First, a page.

During his life Rilke worked as a poet and novelist. He is considered one of the most significant poets in the German language. His haunting images focus on the difficulty of communion with the ineffable in an age of disbelief, solitude, and profound anxiety: themes that tend to position him as a transitional figure between the traditional and the modernist poets. He wrote in both verse and a highly lyrical prose. Rilke travelled extensively throughout Europe and North Africa, including Russia, Spain, Germany, France, Italy, and in his later years settled in Switzerland—settings that were key to the genesis and inspiration for many of his poems. While Rilke is most known for his contributions to German literature, over 400 poems were originally written in French and dedicated to the canton of Valais in Switzerland.

Achievements

  • In the United States, Rilke is one of the more popular, best-selling poets—along with 13th-century Sufi mystic Rumi (1207-1273), and 20th-century Lebanese-American poet Khalil Gibran (1883-1931). In popular culture, Rilke is frequently quoted or referenced in television programs, motion pictures, music and other works when these works discuss the subject of love or angels. Because of his work being described as "mystical", Rilke's works have also been appropriated for use by the New Age community and in self-help books. Rilke has been reinterpreted "as a master who can lead us to a more fulfilled and less anxious life".

    Rilke's work, and specifically, the Duino Elegies have been claimed as a deep influence by several poets and writers, including Galway Kinnell, Sidney Keyes, Stephen Spender, Robert Bly, W. S. Merwin, John Ashbery, novelist Thomas Pynchon and philosophers Ludwig Wittgenstein and Hans-Georg Gadamer. British poet W. H. Auden (1907–1973) has been described as "Rilke's most influential English disciple" and he frequently "paid homage to him" or used the imagery of angels in his work.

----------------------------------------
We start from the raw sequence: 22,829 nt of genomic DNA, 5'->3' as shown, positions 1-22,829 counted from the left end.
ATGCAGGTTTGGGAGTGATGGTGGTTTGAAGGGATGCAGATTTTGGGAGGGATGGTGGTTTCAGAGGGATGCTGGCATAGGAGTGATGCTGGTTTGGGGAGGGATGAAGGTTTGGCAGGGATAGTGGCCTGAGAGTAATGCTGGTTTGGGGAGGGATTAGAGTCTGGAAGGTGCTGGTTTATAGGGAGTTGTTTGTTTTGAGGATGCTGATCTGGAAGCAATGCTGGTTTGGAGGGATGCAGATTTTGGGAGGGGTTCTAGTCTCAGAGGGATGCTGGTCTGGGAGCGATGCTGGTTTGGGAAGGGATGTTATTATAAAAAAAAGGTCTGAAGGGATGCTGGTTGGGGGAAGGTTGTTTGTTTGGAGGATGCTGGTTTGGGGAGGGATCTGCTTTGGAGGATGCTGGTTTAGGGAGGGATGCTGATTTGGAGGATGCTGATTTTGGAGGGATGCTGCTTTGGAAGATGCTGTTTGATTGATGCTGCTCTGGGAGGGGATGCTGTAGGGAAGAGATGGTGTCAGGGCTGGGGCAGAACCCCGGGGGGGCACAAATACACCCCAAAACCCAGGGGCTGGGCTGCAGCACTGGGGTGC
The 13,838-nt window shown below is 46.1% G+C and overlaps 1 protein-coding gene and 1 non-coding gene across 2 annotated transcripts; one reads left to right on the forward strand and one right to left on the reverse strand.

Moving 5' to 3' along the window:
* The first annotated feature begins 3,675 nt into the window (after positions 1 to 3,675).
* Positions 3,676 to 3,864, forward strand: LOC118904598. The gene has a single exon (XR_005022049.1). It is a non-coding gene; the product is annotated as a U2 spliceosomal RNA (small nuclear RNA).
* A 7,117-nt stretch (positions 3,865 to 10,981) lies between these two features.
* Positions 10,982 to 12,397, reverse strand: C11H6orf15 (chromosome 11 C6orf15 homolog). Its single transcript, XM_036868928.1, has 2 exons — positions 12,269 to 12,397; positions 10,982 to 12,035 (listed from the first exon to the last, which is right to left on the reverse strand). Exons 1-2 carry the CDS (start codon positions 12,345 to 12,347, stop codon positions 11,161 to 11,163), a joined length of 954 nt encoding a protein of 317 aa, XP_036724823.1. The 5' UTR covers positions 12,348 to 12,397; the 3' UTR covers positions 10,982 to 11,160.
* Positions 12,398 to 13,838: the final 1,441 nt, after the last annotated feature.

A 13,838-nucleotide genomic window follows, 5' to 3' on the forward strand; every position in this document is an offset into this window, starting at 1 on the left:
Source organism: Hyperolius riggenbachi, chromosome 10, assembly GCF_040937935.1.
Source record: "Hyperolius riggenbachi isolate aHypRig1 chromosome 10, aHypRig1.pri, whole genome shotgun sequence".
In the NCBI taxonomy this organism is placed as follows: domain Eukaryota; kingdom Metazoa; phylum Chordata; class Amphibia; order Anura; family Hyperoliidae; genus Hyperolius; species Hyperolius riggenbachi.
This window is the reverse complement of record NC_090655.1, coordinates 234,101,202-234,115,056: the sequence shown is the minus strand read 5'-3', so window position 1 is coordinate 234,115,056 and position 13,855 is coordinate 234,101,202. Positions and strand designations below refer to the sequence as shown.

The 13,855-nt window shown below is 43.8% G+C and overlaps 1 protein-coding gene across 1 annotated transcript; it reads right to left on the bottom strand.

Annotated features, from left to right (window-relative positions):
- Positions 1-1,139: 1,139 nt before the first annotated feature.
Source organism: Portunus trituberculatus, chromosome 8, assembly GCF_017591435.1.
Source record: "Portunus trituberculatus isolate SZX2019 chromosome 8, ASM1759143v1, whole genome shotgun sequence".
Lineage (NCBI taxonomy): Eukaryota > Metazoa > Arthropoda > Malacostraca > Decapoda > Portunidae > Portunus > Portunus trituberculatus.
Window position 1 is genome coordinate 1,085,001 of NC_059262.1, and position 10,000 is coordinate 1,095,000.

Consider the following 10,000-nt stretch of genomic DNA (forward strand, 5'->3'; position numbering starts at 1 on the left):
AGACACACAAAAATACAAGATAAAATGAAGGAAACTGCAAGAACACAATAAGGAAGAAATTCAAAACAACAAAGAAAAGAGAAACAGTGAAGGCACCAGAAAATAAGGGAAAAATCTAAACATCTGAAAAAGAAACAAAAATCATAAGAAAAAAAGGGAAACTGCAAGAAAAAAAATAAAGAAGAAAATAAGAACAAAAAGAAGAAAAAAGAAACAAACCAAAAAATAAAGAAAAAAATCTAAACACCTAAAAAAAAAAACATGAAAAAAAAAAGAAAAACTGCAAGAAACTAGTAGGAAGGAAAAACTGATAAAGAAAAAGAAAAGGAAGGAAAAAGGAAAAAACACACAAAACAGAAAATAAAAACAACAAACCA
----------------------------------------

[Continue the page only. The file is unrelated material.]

Works

  • novel

    • Die Aufzeichnungen des Malte Laurids Brigge (The Notebooks of Malte Lourids Brigge) (1910)

  • prose

    • Das Buch vom lieben Gott und anderes (Stories of God) (1900)

    • Auguste Rodin (1903)

    • Die Weise von Liebe und Tod des Cornet Christopher Rilke (1906)

  • Volume of poetry

    • Das Buch der Bilder (The Book of Images) (1902)

    • Das Stunden Buch (Book of Hours) (1905)

    • Neue Gedichte (New Poems) (1907)

    • Leben und Lieder (Life and Songs) (1894)

    • Larenopfer (Lares' Sacrifice) (1895)

    • Traumgekrönt (Dream-Crowned) (1897)

    • Advent (Advent) (1898)

    • Duineser Elegien (Duino Elegies) (1922)

    • Sonette an Orpheus (Sonnets to Orpheus) (1922)

Politics

In January and February 1926 Rilke wrote three letters to the Mussolini-adversary Aurelia Gallarati Scotti, in which he praised Benito Mussolini and described fascism as a healing agent.